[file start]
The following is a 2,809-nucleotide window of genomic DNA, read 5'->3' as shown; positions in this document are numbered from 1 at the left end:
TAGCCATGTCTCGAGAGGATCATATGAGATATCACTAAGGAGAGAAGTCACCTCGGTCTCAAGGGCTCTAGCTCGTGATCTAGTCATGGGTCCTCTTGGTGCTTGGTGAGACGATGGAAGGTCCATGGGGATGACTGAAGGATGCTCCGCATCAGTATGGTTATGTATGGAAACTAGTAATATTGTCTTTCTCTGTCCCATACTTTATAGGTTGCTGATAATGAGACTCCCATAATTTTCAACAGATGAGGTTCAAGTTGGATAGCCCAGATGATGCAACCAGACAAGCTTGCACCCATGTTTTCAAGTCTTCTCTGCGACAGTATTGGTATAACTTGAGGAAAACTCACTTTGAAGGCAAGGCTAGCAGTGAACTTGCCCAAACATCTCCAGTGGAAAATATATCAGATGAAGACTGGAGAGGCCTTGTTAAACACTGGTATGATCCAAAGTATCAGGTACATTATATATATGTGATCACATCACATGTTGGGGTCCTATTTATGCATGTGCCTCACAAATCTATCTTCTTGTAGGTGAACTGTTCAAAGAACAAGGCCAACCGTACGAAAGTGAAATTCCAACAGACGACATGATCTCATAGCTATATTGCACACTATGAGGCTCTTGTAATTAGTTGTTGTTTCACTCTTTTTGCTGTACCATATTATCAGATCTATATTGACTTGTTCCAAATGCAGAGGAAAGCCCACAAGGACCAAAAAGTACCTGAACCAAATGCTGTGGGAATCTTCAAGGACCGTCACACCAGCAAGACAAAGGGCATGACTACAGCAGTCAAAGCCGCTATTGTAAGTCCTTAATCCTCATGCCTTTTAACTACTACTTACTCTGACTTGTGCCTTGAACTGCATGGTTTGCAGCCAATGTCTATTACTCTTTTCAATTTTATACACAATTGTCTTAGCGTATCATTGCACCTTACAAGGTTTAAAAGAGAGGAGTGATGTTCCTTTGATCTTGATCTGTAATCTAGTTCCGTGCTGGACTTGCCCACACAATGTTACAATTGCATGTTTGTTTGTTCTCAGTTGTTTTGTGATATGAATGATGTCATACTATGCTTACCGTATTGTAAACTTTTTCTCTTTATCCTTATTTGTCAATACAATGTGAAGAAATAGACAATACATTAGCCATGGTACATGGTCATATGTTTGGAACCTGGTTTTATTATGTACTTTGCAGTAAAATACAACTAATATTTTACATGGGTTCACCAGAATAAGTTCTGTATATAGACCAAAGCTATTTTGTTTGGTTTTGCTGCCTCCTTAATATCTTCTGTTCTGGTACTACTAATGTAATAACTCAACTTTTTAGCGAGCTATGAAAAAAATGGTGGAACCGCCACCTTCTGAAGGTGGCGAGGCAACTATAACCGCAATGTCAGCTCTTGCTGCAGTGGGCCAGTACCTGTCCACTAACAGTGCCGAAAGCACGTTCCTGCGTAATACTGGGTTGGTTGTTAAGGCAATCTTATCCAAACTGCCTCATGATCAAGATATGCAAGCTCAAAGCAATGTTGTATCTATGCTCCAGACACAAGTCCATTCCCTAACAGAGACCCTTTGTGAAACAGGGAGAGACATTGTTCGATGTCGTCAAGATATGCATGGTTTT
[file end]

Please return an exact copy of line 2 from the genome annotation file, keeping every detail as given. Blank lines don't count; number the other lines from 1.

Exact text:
TAGCCATGTCTCGAGAGGATCATATGAGATATCACTAAGGAGAGAAGTCACCTCGGTCTCAAGGGCTCTAGCTCGTGATCTAGTCATGGGTCCTCTTGGTGCTTGGTGAGACGATGGAAGGTCCATGGGGATGACTGAAGGATGCTCCGCATCAGTATGGTTATGTATGGAAACTAGTAATATTGTCTTTCTCTGTCCCATACTTTATAGGTTGCTGATAATGAGACTCCCATAATTTTCAACAGATGAGGTTCAAGTTGGATAGCCCAGATGATGCAACCAGACAAGCTTGCACCCATGTTTTCAAGTCTTCTCTGCGACAGTATTGGTATAACTTGAGGAAAACTCACTTTGAAGGCAAGGCTAGCAGTGAACTTGCCCAAACATCTCCAGTGGAAAATATATCAGATGAAGACTGGAGAGGCCTTGTTAAACACTGGTATGATCCAAAGTATCAGGTACATTATATATATGTGATCACATCACATGTTGGGGTCCTATTTATGCATGTGCCTCACAAATCTATCTTCTTGTAGGTGAACTGTTCAAAGAACAAGGCCAACCGTACGAAAGTGAAATTCCAACAGACGACATGATCTCATAGCTATATTGCACACTATGAGGCTCTTGTAATTAGTTGTTGTTTCACTCTTTTTGCTGTACCATATTATCAGATCTATATTGACTTGTTCCAAATGCAGAGGAAAGCCCACAAGGACCAAAAAGTACCTGAACCAAATGCTGTGGGAATCTTCAAGGACCGTCACACCAGCAAGACAAAGGGCATGACTACAGCAGTCAAAGCCGCTATTGTAAGTCCTTAATCCTCATGCCTTTTAACTACTACTTACTCTGACTTGTGCCTTGAACTGCATGGTTTGCAGCCAATGTCTATTACTCTTTTCAATTTTATACACAATTGTCTTAGCGTATCATTGCACCTTACAAGGTTTAAAAGAGAGGAGTGATGTTCCTTTGATCTTGATCTGTAATCTAGTTCCGTGCTGGACTTGCCCACACAATGTTACAATTGCATGTTTGTTTGTTCTCAGTTGTTTTGTGATATGAATGATGTCATACTATGCTTACCGTATTGTAAACTTTTTCTCTTTATCCTTATTTGTCAATACAATGTGAAGAAATAGACAATACATTAGCCATGGTACATGGTCATATGTTTGGAACCTGGTTTTATTATGTACTTTGCAGTAAAATACAACTAATATTTTACATGGGTTCACCAGAATAAGTTCTGTATATAGACCAAAGCTATTTTGTTTGGTTTTGCTGCCTCCTTAATATCTTCTGTTCTGGTACTACTAATGTAATAACTCAACTTTTTAGCGAGCTATGAAAAAAATGGTGGAACCGCCACCTTCTGAAGGTGGCGAGGCAACTATAACCGCAATGTCAGCTCTTGCTGCAGTGGGCCAGTACCTGTCCACTAACAGTGCCGAAAGCACGTTCCTGCGTAATACTGGGTTGGTTGTTAAGGCAATCTTATCCAAACTGCCTCATGATCAAGATATGCAAGCTCAAAGCAATGTTGTATCTATGCTCCAGACACAAGTCCATTCCCTAACAGAGACCCTTTGTGAAACAGGGAGAGACATTGTTCGATGTCGTCAAGATATGCATGGTTTT